Instead, I submit that the line between the UI and API has blurred with the rise of a sophisticated humanist audience that wants, and increasingly needs, the most open possible access to data—but without having the expertise to write their own programs to get it from traditional APIs. Yes, it is true that the ultimate digital humanists’ arsenal is stocked with various of scripting languages and protocols, but this seems like a long way away (if even possible), and possibly not all that useful anyway. In terms of bridging the humanist/technology gap, isn’t it easier to slide the APIs a bit closer to the humanists than the other way around? A number of quick demonstrations at the workshop showed movement in this direction. For example, making small changes to the URL of a search is one easy way to make an API more directly accessible to the end-user.
BUT, contrary to my larger point here: perhaps as the API-hungry audience grows, developers of APIs should think even less about ideal users and instead aim for the most general functionality possible. To be sure, API developers normally don’t care about who is getting data and why. They just want to make data available in a clean, fast, reliable way.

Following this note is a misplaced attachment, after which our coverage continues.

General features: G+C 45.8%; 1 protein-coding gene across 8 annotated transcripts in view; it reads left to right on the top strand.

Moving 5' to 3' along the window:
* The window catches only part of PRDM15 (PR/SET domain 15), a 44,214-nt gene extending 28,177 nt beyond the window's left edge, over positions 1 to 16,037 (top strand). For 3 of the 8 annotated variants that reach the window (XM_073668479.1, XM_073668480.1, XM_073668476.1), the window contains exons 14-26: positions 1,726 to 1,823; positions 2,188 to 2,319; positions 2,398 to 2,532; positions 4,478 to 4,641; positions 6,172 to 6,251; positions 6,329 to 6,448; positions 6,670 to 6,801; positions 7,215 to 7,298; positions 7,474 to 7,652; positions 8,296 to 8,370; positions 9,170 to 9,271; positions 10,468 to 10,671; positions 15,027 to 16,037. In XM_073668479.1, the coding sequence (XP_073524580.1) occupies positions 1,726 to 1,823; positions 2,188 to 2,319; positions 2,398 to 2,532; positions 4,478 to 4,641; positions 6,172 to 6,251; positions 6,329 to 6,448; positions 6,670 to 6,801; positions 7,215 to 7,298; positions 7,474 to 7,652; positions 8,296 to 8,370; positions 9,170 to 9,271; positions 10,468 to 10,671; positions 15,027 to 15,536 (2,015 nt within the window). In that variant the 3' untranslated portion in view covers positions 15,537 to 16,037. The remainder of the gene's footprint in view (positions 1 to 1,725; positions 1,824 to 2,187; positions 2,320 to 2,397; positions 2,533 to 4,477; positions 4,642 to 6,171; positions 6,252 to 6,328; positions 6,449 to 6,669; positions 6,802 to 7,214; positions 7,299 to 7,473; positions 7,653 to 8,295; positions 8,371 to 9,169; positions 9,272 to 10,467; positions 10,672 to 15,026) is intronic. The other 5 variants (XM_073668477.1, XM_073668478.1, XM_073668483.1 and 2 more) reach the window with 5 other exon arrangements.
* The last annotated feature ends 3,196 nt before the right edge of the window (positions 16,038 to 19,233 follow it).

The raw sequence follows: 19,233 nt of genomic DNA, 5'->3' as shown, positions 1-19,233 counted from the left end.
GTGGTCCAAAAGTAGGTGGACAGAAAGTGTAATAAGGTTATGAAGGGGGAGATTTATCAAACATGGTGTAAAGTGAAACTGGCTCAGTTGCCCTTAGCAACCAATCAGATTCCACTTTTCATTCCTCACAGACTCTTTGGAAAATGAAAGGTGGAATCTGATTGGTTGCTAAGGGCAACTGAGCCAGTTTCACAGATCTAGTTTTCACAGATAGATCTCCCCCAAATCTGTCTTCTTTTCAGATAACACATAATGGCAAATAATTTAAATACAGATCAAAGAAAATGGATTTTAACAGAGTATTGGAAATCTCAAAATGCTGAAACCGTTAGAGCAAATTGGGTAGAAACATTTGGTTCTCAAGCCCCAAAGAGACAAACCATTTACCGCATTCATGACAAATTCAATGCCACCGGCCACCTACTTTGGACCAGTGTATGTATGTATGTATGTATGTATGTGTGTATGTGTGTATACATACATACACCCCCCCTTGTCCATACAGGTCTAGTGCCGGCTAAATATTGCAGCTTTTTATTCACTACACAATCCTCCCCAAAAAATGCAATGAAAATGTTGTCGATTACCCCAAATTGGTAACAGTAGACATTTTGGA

This attitude would work if we all used Platonic UIs, entirely unobtrusive and invisible. But of course, as Platonic forms are wont to do, such UIs remain elusive. Even the best of them rarely provide unfettered access to data and often, because they are designed to mediate between the user and data, functionally they provide roadblocks to the data itself. And their labor-intensive nature makes adaptation slow at best. Why impose an unnecessary middleman? The digital humanities machine has trained new API-aware members; tools for handling data have become more visible and usable. Now we need better access to raw data. And this is, of course, the job of the API—with perhaps a bit of UI sprinkles on top. Could this be considered scope creep? Okay, I concede the point.
But it seems as if the cost/benefit ratio for stepping outside the traditional UI/API boundaries is a wise investment in the future of the digital humanities. If nothing else, easy access to data in this way can help facilitate the scholarship that digital humanists keep saying is so great. Let’s make it easier to create examples.